We all know the risks and benefits of using the birth control pill and patch method. But what about plain old spermicides?
Yes, people still do use them. Some women can not take the pill or patch. Some women may need some protection from getting pregnant for a short term basis (example would be after surgery to have time to heal). Then after this short term, maybe the woman plans on trying to conceive. If this is the case, she may not want all those extra hormones in her body. This would be one reason why a woman would turn to a spermicide.
First, how does the spermicide work? It destroys the cell membrane of the sperm. Some variations of spermicides may also destroy some viruses and bacteria. It is applied during each sexual intercourse act. Here in the United States most spermicides contain a substance called nonoxynol-9. (Nonoxynol-9 can help prevent some sexually transmitted diseases such as HIV/AIDS, but can cause irritation in some women). Spermicide is often used with other forms of birth control methods. Spermicides come in creams, jellies, vaginal films, foam, suppositories and tablets.
Here are some advantages of using spermicides:
1. Offers some protection against sexually transmitted diseases.
2. No hormonal additives
3. Women who are breast-feeding can use this
4. Requires no fitting.
5. Can enhance other forms of contraception (the lubrication principle)
6. Is considered a form of natural protection for those wanting to use natural birth
control methods (by some)
7. May prevent pregnancy
8. They are reversible and makes it easy to become pregnant when you are ready
Now here are some disadvantages of spermicides.
1. When used alone, has a high failure rate (should consider using with condoms)
2. Can be messy
3. Has to be replied each time you have intercourse
4. Can have a bad odor and or taste
5. Can be irritating and even cause irritation to the penis, vagina and vulva. Thus, some
women are too sensitive to use.
Spermicides are easy to use. They can be applied by either your finger or with an applicator that comes with it. They will continue to work for about an hour after application. Foams and gels offers immediate protection. If you choose to use them in the form of suppositories or vaginal contraceptive film, you should wait about 15 minutes before having sex, to give them time to be effected. You should also not wash away the spermicide, at least not for six hours after the act of intercourse.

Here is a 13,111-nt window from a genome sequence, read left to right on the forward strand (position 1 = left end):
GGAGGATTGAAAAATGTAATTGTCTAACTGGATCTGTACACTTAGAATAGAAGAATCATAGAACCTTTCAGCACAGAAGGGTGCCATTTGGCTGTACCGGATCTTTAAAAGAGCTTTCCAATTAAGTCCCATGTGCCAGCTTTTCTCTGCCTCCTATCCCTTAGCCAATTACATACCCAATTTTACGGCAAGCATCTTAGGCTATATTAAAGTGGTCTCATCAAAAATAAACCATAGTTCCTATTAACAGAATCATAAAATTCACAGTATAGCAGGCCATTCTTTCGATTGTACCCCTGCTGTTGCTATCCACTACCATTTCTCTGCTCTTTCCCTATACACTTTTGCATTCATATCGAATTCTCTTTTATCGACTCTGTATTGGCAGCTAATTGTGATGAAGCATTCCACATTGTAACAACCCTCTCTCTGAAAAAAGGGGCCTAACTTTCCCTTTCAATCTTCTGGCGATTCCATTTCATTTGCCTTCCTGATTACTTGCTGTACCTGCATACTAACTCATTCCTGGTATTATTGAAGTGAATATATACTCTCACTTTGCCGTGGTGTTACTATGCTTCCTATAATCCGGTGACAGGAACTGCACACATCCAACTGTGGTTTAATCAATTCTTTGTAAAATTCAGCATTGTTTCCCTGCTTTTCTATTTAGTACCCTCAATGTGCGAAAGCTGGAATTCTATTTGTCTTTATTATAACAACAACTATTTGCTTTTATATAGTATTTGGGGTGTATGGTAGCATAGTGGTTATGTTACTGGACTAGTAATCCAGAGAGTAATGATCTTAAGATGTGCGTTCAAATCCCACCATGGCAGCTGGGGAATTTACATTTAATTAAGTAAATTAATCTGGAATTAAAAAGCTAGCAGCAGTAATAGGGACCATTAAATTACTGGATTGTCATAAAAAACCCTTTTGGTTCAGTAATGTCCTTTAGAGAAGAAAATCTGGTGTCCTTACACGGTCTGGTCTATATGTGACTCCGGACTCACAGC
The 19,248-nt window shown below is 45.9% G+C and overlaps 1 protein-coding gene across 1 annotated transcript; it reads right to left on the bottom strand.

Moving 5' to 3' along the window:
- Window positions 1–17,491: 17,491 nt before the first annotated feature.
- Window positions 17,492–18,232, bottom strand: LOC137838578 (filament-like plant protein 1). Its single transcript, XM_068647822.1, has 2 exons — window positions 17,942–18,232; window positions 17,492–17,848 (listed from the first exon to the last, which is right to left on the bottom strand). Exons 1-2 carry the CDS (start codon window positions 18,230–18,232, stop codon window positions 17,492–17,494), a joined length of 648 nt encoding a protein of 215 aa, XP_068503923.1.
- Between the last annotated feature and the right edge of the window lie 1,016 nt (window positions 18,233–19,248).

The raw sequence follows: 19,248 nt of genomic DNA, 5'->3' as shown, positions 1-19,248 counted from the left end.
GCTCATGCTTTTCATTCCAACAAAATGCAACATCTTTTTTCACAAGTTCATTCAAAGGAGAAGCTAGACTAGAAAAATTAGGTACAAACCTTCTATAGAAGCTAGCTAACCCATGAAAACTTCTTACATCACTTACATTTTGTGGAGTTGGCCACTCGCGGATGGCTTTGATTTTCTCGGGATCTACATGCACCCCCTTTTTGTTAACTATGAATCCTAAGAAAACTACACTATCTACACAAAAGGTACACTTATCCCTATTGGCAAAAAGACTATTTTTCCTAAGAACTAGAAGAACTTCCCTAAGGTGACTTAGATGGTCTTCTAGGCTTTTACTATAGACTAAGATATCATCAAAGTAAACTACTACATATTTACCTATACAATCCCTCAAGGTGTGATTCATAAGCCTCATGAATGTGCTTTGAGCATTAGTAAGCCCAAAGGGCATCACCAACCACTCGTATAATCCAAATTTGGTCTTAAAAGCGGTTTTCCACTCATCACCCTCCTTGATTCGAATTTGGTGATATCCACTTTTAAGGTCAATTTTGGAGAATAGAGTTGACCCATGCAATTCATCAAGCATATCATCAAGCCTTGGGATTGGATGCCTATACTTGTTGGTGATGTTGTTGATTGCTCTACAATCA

You can buy spermicides with or without a prescription. They generally cost about $1.00 to $1.50 per application. They are also readily available at most stores and pharmacies (in the same aisle with the condoms).
The effectiveness rate is 71percent. Which means if 100 women were using spermicide alone (and with no other birth control methods) for a year, and about 29 of them would get pregnant. These would be women with a higher pregnancy chance, too (those under the age of 45 and women who weren’t breast feeding).
Also a side note to remember, a vaginal douche containing spermicide agents is not reliable birth control method. Douches are used after sex. This means they can not stop the sperm from entering the cervix and making the baby.
Should you use spermicide? Of course, it is your choice. You can use it alone or you can combine it with other methods of protection (which is the popular choice).
Just remember when it comes to choosing your birth control method is up to you. You should do what is best for your body, your situation and you should also get a little advice from your doctor. (It never hurts)